'Capturing' and 'Prescribing' desirable attributes of community interpreting: design and implementation of testing systems in four anglophone countries

Jim Hlavac, Marc Orlando

Research output: Chapter in Book/Report/Conference proceedingChapter

Abstract

This paper examines six tests used as diagnostic measures of skill level for the purposes of formal certification of community interpreters in the following, mostly Anglophone countries: Australia, Canada, the United Kingdom and the United States. The psychometric measures of ‘content validity’ and ‘utility’ are applied to components of the six tests. Tests generally attract high ratings for content validity in relation to inter-lingual transfer and ethics, and medium-level ratings for overall linguistic proficiency (where tested) and cross-cultural competency. However, other areas of community interpreting performance: technical, research and interpersonal skills attract lower ratings or it is not possible to ascertain that these skills are elicited from test-takers. For the psychometric measure of utility, the six tests record better ratings due to the general amenability and affordability of the tests as entry-level requirements to the profession. Other recent initiatives, such as the ISO Draft Guidelines, are discussed in the context of desirable attributes of community interpreters which include not only ‘one-off’ testing but attendant training and study as a pre- or co-requisite to testing.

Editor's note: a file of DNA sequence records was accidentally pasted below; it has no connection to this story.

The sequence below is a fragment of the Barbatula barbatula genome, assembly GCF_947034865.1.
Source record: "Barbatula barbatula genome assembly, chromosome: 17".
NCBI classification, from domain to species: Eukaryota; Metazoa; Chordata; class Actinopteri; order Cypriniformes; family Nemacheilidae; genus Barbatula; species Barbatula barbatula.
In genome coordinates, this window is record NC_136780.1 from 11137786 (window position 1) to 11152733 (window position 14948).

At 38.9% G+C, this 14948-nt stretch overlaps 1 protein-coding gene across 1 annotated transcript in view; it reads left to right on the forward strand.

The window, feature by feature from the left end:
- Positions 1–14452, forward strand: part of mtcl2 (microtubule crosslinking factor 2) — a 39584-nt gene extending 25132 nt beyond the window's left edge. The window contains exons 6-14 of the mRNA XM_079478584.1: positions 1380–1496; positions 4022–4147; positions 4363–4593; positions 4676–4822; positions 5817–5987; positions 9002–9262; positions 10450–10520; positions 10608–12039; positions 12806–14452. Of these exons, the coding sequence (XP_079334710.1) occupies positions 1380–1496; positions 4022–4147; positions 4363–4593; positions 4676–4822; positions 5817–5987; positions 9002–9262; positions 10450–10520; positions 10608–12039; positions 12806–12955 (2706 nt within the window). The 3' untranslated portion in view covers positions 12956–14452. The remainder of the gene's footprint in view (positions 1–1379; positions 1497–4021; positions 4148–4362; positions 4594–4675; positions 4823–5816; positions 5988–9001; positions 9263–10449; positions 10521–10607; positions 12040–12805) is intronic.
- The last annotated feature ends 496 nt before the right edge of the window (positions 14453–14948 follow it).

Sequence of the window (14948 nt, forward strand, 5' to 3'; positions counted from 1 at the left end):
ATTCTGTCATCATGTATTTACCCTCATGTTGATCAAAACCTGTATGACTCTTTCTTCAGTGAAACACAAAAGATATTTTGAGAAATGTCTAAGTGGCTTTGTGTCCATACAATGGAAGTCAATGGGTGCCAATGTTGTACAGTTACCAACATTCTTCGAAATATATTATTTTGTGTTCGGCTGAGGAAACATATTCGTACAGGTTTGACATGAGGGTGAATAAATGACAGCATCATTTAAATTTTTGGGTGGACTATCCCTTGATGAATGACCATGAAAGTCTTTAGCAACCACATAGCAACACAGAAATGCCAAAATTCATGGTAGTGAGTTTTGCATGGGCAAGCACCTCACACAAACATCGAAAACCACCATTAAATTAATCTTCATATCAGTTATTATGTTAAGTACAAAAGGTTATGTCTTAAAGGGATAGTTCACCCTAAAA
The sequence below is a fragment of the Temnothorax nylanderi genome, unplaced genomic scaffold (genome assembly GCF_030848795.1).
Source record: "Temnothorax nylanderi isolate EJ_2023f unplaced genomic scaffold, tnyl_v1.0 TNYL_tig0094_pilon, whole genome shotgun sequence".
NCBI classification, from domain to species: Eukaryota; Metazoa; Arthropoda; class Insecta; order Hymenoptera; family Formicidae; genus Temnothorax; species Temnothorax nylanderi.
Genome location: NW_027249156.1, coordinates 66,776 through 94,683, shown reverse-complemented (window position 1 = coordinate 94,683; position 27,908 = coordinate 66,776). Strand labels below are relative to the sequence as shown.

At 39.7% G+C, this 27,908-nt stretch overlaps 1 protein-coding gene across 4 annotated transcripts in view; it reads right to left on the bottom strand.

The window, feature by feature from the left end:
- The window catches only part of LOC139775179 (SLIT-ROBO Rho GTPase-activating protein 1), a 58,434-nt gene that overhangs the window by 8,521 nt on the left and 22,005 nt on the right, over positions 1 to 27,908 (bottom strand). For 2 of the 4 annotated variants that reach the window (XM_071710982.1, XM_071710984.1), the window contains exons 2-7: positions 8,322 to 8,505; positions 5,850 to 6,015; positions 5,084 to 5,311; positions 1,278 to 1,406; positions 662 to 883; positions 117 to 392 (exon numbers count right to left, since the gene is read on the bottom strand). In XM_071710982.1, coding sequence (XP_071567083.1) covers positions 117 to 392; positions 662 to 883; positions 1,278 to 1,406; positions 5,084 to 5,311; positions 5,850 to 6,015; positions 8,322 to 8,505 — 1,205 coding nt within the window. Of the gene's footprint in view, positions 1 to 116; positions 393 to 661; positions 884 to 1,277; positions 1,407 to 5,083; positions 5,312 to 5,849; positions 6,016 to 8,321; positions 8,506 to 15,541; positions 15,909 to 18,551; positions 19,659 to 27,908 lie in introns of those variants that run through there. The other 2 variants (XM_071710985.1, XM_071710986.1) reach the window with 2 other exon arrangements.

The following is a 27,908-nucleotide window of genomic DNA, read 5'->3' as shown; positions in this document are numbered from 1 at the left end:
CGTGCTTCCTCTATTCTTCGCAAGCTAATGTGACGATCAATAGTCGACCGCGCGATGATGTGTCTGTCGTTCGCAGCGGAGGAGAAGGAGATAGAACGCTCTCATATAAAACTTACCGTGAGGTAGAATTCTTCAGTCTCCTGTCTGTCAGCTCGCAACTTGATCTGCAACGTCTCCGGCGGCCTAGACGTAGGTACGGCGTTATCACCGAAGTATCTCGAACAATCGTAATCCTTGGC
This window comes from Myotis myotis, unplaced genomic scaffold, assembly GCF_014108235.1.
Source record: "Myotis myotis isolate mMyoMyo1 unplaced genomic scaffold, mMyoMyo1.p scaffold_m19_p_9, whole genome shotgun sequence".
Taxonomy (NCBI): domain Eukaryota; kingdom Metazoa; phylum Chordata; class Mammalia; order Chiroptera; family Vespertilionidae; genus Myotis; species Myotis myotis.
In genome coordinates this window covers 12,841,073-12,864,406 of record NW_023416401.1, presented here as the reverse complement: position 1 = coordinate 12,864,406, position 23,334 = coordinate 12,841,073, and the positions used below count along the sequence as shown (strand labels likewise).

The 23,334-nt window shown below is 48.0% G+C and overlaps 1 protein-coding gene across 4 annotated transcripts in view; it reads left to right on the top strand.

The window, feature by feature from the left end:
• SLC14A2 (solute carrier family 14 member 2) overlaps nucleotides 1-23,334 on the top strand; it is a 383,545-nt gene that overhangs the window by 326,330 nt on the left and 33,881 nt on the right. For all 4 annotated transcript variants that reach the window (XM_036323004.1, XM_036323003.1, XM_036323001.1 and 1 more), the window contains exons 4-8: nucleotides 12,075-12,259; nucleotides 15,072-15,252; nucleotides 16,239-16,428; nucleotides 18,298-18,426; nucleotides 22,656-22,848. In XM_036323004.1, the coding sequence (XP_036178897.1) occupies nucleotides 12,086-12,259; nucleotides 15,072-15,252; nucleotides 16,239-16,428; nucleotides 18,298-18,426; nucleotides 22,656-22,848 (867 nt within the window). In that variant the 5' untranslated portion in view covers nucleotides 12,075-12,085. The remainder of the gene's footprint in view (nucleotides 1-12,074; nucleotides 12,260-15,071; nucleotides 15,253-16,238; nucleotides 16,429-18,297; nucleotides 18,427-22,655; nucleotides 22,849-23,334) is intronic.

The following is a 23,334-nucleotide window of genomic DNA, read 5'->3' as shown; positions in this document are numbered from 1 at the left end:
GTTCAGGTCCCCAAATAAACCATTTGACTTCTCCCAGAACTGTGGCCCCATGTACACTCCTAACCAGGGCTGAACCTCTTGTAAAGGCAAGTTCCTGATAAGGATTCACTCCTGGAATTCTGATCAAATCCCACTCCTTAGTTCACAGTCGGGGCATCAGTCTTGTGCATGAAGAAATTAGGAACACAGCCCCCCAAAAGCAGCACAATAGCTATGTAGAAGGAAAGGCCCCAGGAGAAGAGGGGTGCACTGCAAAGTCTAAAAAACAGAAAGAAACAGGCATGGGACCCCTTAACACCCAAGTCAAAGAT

Original languageEnglish
Title of host publicationInterpreting quality
Subtitle of host publicationa look around and ahead
EditorsCornelia Zwischenberger, Martina Behr
Place of PublicationBerlin, Germany
PublisherFrank & Timme
Chapter12
Pages297-323
Number of pages27
ISBN (Electronic)9783732998241
ISBN (Print)9783732901913
Publication statusPublished - 2015
Externally publishedYes

Publication series

NameTranskulturalität, Translation, Transfer
Volume19
ISSN (Electronic)2196-2405

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